The 330P, EQ3901-300P, SN25P, and ST20G5 all worked flawlessly with dual core - once the BIOS was updated. That last part is important, so let me elaborate.

    For the 330P and ST20G5, the system WOULD NOT work with the BIOS I had (i.e. POST failed or complete system instability in the case of the 330P), so I had to switch back to a single core, update the BIOS, and then it worked. The 330P at first seemed to work, but I got frequent crashes and I couldn't even flash the BIOS with the X2 installed. If you have an extra 939 CPU, you should be fine; if you don't... well, I don't know if current 330Ps or ST20G5s are shipping with the latest BIOS or not, but I doubt it. (Ask Biostar/Shuttle for more information, I would suggest.)

    Notably absent from the above list of X2 supported SFFs is the SN95G5v1/v2. I have v2, and it won't get past POST with an X2 processor. V3 will apparently work, but why buy an older AGP SFF these days? The Soltek worked fine, the SN25P was probably the best fit for the X2 plus a faster GPU, but the 330P was a lot more stable with the latest BIOS update. (The BIOS seemed to address several of the stability issues I had initially.) As far as I can tell, the USB + X2 issues of the SN25P have been resolved - I couldn't get any problems to occur, but then I may not be using the "right" USB device to cause a crash.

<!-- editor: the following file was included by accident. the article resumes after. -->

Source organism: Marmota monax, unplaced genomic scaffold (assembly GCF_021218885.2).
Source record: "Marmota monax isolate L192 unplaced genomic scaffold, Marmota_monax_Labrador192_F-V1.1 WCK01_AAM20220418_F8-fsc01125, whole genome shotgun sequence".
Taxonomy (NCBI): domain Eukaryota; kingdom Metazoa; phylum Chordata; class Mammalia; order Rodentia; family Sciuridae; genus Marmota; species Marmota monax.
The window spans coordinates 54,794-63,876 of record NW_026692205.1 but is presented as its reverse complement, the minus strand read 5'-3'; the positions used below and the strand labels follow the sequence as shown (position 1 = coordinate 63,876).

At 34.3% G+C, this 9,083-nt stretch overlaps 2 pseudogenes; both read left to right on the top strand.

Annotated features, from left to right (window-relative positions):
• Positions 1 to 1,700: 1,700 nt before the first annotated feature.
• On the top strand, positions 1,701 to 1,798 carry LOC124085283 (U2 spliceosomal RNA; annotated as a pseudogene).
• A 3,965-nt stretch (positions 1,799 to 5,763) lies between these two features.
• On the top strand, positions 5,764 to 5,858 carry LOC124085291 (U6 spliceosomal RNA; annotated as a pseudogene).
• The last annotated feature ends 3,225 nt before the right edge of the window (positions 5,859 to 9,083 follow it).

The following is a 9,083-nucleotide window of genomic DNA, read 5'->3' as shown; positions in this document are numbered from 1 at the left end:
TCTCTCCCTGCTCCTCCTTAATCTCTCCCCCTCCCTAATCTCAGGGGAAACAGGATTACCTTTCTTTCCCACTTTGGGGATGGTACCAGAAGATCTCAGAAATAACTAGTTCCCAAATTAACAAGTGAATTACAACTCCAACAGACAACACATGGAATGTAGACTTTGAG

My pick overall remains with the SN25P. I successfully overclocked an X2 3800+ to 2.70 GHz in that system, where I could only reach 2.50 GHz in the 330P and 3901. Temperatures were a little lower than the 330P, cooling is better, but the system is larger. I'd say the 330P is now second overall in the recommendation list, and it does look pretty nice. The AGP units are not worth purchasing unless you can get them really cheap.

    As nice as I think the ST20G5 looks, I feel the chipset used is complete garbage. Later ATI Xpress 200 chipsets (like the Crossfire stuff) are apparently much better, but the early Xpress 200 is at best equal to the like of ALi/ULi and SiS. Even VIA would be better (outside of integrated graphics performance) than the original Xpress 200. Overclocking remains essentially non-existent, and the smaller PSU (240W) will struggle with an X2 plus faster GPU. There's no way I would recommend spending $350 on the ST20G5.

    Jarred Walton
    SFF and Guide Editor
    AnandTech.com

    P.S. I'm skipping the 775 roundup as well, and will be moving on to later 775 systems for review. Basically, all of the 915/925 SFFs are outdated by the Pentium D, so there's no reason to purchase one (in my opinion). If you really want some brief thoughts on a specific 775 SFF, email me and I'll let you know. I have looked at several of the units, but putting together a 25000 word article on outdated hardware doesn't seem like a good use of time.